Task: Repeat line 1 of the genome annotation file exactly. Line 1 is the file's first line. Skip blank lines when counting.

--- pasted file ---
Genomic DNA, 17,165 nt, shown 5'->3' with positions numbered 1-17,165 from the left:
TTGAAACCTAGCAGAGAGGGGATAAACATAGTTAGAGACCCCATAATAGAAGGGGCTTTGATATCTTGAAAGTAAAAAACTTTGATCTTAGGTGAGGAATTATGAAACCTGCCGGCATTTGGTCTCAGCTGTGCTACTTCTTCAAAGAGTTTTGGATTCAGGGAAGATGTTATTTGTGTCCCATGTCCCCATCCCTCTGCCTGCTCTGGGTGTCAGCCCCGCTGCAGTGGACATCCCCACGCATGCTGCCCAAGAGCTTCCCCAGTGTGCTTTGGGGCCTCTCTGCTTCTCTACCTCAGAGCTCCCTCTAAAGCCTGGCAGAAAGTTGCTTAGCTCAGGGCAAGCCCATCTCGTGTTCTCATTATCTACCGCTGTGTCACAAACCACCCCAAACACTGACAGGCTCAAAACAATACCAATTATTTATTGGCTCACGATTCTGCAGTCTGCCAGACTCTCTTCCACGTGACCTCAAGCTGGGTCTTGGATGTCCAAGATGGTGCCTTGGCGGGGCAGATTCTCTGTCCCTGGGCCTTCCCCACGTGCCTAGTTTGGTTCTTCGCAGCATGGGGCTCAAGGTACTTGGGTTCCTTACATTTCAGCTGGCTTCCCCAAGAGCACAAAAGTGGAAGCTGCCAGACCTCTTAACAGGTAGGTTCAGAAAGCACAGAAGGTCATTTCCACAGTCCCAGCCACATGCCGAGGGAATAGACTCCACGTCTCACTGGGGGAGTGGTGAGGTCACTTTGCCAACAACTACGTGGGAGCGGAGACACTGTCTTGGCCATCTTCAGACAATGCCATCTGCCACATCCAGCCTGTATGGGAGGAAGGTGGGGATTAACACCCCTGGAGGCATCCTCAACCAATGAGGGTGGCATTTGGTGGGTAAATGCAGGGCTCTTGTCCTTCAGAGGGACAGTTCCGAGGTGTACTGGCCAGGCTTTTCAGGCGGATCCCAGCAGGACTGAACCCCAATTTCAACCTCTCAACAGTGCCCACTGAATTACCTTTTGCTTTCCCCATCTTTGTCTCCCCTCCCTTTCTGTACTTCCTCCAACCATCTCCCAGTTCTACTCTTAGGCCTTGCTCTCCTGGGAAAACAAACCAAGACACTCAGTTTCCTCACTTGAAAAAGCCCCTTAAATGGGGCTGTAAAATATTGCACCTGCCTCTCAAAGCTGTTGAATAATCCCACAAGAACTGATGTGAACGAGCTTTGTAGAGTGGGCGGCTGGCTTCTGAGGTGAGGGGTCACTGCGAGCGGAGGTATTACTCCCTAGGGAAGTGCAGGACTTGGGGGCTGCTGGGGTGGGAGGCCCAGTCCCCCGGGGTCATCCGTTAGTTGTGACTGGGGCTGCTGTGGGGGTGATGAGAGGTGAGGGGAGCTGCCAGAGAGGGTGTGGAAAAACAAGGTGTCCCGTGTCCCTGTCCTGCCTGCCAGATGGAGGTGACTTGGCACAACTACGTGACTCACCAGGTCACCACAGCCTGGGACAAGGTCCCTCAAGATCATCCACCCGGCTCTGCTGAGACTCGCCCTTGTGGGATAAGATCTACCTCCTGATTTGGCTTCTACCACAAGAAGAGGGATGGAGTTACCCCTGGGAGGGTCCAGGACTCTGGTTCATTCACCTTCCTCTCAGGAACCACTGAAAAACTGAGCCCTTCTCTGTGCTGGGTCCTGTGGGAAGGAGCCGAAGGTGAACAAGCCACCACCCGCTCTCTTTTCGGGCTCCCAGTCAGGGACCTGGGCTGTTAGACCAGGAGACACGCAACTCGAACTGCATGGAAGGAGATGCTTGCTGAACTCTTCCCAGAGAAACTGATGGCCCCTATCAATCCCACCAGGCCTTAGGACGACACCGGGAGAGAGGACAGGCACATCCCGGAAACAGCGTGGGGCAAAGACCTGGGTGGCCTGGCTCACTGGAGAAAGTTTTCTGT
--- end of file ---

Genomic DNA, 17,165 nt, shown 5'->3' with positions numbered 1-17,165 from the left: